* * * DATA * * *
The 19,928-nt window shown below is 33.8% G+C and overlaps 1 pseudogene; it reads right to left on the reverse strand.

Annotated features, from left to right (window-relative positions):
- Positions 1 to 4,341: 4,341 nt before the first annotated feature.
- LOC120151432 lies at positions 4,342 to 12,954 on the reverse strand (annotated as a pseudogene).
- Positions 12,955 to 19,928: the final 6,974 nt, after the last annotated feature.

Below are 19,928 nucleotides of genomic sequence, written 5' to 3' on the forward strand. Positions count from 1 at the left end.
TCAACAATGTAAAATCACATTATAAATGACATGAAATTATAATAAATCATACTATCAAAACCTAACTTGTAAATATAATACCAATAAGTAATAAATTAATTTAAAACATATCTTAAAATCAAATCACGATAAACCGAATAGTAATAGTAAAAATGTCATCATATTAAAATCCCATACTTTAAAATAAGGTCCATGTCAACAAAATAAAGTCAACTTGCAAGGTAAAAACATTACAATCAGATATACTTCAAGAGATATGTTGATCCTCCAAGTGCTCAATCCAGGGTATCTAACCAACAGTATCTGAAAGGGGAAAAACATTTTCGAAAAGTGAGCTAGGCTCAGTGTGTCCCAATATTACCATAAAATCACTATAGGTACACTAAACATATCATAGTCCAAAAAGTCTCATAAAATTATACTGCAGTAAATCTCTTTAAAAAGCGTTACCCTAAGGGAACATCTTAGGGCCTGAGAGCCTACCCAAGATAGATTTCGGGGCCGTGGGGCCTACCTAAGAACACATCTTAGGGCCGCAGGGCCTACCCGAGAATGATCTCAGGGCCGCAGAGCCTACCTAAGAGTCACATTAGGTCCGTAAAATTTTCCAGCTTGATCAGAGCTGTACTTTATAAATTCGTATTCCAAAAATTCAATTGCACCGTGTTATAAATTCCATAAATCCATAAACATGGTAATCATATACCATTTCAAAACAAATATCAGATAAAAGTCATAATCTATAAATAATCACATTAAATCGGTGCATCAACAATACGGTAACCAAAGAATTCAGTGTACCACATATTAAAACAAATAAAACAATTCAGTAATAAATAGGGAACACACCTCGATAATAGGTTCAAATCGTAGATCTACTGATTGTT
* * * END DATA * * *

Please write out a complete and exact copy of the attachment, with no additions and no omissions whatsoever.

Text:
The 19,928-nt window shown below is 33.8% G+C and overlaps 1 pseudogene; it reads right to left on the reverse strand.

Annotated features, from left to right (window-relative positions):
- Positions 1 to 4,341: 4,341 nt before the first annotated feature.
- LOC120151432 lies at positions 4,342 to 12,954 on the reverse strand (annotated as a pseudogene).
- Positions 12,955 to 19,928: the final 6,974 nt, after the last annotated feature.

Below are 19,928 nucleotides of genomic sequence, written 5' to 3' on the forward strand. Positions count from 1 at the left end.
TCAACAATGTAAAATCACATTATAAATGACATGAAATTATAATAAATCATACTATCAAAACCTAACTTGTAAATATAATACCAATAAGTAATAAATTAATTTAAAACATATCTTAAAATCAAATCACGATAAACCGAATAGTAATAGTAAAAATGTCATCATATTAAAATCCCATACTTTAAAATAAGGTCCATGTCAACAAAATAAAGTCAACTTGCAAGGTAAAAACATTACAATCAGATATACTTCAAGAGATATGTTGATCCTCCAAGTGCTCAATCCAGGGTATCTAACCAACAGTATCTGAAAGGGGAAAAACATTTTCGAAAAGTGAGCTAGGCTCAGTGTGTCCCAATATTACCATAAAATCACTATAGGTACACTAAACATATCATAGTCCAAAAAGTCTCATAAAATTATACTGCAGTAAATCTCTTTAAAAAGCGTTACCCTAAGGGAACATCTTAGGGCCTGAGAGCCTACCCAAGATAGATTTCGGGGCCGTGGGGCCTACCTAAGAACACATCTTAGGGCCGCAGGGCCTACCCGAGAATGATCTCAGGGCCGCAGAGCCTACCTAAGAGTCACATTAGGTCCGTAAAATTTTCCAGCTTGATCAGAGCTGTACTTTATAAATTCGTATTCCAAAAATTCAATTGCACCGTGTTATAAATTCCATAAATCCATAAACATGGTAATCATATACCATTTCAAAACAAATATCAGATAAAAGTCATAATCTATAAATAATCACATTAAATCGGTGCATCAACAATACGGTAACCAAAGAATTCAGTGTACCACATATTAAAACAAATAAAACAATTCAGTAATAAATAGGGAACACACCTCGATAATAGGTTCAAATCGTAGATCTACTGATTGTT